Reasonable adults are particularly solicitous of the privacy interests of children and young persons in relation to observation and especially visual recording. One reason for this is that reasonable adults recognize that children and young persons are often not in a position to protect their own privacy interests against intrusion. For example, children are particularly at risk with respect to unwanted recording because they have limited choice about which spaces they occupy, limited means to exclude others from those spaces, and limited choice about what parts of their bodies may be exposed in those spaces. Children are also expected to be obedient to adults and follow their instructions, and they place a high degree of trust in adults and authority figures, such as their parents and teachers. And in a situation where an adult would be alert to the potential for intrusions on her privacy as a result of observation or recording, a child may be completely unsuspecting, putting her faith in the adults around her and failing to take evasive action, even if evasive action were otherwise possible.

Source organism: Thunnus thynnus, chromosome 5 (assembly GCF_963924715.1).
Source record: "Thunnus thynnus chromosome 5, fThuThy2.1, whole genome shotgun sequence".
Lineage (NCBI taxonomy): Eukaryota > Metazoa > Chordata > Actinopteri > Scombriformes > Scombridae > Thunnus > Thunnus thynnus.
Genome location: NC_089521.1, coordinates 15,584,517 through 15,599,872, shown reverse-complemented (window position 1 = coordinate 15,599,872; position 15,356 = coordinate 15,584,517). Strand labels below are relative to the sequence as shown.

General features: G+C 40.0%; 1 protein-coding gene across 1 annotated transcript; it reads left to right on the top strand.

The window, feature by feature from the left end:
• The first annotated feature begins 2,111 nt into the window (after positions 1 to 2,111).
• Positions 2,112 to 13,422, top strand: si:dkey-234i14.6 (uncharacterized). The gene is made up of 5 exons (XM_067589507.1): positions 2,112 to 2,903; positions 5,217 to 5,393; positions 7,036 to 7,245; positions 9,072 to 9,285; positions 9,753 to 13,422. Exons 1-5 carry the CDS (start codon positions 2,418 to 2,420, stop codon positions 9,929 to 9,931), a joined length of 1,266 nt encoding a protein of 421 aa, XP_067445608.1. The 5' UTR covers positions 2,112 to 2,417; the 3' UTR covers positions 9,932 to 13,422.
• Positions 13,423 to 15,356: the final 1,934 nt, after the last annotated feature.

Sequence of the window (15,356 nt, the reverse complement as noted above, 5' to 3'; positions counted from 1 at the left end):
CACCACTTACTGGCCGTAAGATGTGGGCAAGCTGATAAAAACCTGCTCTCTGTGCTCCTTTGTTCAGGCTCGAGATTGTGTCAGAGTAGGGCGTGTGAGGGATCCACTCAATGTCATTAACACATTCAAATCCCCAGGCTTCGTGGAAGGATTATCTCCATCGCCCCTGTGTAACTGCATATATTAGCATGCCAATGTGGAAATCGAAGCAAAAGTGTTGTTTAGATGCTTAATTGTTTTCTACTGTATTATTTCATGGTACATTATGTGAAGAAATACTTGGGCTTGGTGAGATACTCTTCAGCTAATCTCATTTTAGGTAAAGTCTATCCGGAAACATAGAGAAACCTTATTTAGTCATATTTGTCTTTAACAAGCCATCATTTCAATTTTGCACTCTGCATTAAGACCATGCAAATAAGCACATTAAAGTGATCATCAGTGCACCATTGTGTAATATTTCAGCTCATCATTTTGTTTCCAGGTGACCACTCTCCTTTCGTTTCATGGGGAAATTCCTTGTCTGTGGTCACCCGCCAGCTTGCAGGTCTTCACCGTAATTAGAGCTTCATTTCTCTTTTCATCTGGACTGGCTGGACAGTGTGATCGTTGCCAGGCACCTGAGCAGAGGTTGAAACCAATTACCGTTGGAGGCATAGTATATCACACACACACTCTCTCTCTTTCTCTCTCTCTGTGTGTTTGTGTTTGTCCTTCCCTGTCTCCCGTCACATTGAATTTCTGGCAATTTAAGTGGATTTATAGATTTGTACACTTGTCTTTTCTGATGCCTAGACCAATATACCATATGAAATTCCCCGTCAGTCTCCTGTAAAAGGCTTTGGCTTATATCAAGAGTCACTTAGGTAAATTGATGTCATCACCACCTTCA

These considerations are applicable to our assessment of the students’ expectations of privacy in the case at bar. The fact that all of the students were young persons means that they would have reasonably expected the adults around them to be particularly cautious about not intruding on their privacy, including by not targeting them for visual recording without their permission. Therefore, the fact that all of the students recorded were young persons strengthens the argument that they could reasonably expect not to be recorded in the manner they were.